I remember my Dad working 55 hours a week in a tool and die shop my entire time growing up, with two weeks vacation each year.  I had no idea what that meant until I tried it for one summer.  That summer of labor guaranteed that I would graduate from college.  I also learned from observation the true grit necessary to be a blue-collar worker for decades.

He’s not afraid to let you know that blood flows thicker than water and that family always comes first. I only saw him fight once.  When I was a trouble making teenager with a drivers license, one of my friends in the back seat apparently looked cross-eyed at another car.  The car followed me home and a very large, belligerent man jumped out and began shoving us around, apparently looking for a fight.  If he didn’t outweigh me and my two friends collectively, it was close.  He was big and fortunately loud.  Within seconds, my Dad was outside.  He explained that I was his son and politely asked the man to leave.  Unfortunately for himself, the big man declined the invitation and instead become more belligerent as he advanced upon my much shorter father.  That lasted less than a minute before his attitude drastically changed and he retreated to his car to hastily depart, apparently unappreciative for the flavor of my father’s knuckles at high rates of speed. 

My Dad was 5′ 9″.  He claims that he’s now 5′ 8″, but I think that’s a bit of a stretch.  He’s lost over an inch.  And that happened fairly quickly.  In his 50s, he was practicing motocross with my youngest brother.  He overshot a jump at too high a speed on his KX500.  Actually he overshot the landing — and came down on the back side of a hill instead of on the top.  His back wheel floated out too far in front so he landed on the back of the motorcyle with the 225 pound bike on top of himself.  I wasn’t there.  As I recall it, my little brother didn’t have his driver’s license yet and Dad didn’t want him to worry, so he eventually got back on his feet.  Drove his bike back to his truck.  Loaded it and my brother’s bike and drove a good distance home.  The next day, when the excruciating pain hadn’t subsided, he went to the doctor to find out he shattered a vertebrae.  He’s shorter now.  True grit.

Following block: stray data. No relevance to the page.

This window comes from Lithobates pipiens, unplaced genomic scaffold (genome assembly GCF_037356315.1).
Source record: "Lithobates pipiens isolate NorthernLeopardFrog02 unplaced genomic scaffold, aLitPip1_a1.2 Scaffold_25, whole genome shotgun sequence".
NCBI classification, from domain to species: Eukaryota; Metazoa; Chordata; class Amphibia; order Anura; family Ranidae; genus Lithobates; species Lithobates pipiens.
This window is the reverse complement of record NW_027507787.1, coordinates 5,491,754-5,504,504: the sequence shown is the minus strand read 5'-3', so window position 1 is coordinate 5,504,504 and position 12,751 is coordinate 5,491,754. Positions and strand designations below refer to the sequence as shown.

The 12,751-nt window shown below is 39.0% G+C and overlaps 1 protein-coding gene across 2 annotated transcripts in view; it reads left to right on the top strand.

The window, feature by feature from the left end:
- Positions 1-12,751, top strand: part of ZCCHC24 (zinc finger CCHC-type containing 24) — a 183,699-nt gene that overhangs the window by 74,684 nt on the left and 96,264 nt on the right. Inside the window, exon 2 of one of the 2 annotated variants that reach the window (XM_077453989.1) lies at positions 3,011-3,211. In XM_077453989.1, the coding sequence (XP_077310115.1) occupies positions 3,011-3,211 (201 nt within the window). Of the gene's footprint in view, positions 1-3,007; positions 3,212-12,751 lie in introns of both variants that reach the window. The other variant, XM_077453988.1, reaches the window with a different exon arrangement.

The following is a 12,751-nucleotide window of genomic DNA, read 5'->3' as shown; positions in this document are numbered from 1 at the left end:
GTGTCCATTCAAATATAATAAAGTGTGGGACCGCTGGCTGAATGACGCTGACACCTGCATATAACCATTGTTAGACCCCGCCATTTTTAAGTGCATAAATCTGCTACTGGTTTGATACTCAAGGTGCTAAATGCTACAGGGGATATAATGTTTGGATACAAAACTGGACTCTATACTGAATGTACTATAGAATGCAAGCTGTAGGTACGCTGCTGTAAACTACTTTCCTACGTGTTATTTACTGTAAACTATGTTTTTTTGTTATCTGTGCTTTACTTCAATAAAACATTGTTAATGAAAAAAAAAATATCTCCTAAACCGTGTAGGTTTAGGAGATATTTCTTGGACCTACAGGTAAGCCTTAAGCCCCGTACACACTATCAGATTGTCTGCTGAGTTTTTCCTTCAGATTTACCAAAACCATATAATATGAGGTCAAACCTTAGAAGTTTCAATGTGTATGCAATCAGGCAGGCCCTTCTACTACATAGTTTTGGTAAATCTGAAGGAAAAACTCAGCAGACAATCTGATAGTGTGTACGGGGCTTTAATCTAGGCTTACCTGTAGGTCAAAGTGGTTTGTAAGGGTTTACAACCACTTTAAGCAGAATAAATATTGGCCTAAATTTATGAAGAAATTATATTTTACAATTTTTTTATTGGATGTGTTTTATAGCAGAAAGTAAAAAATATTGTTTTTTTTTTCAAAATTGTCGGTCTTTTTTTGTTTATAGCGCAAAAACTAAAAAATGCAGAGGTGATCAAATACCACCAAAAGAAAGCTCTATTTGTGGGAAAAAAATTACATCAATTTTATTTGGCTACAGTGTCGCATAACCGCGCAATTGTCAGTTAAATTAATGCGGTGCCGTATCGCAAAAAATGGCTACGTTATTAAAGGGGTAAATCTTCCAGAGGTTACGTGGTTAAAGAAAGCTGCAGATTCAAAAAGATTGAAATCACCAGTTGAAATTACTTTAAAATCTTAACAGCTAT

I remember being the tallest kid in my class but being a fairly rotten basketball player.  I remember playing basketball with my Dad, who was also a much shorter fairly rotten basketball player.  I took a shot that was so far off the mark, I had to tell you it was a shot and not an arm spasm that inadvertently shot the ball into space.  I also remember how, after Dad finished laughing and I continued to glower, he used that time to laugh and teach me the importance in life of not taking yourself too seriously and being able to laugh at yourself.  Of course, I had a lot of source material, still do, and it was a valuable lesson I never forgot.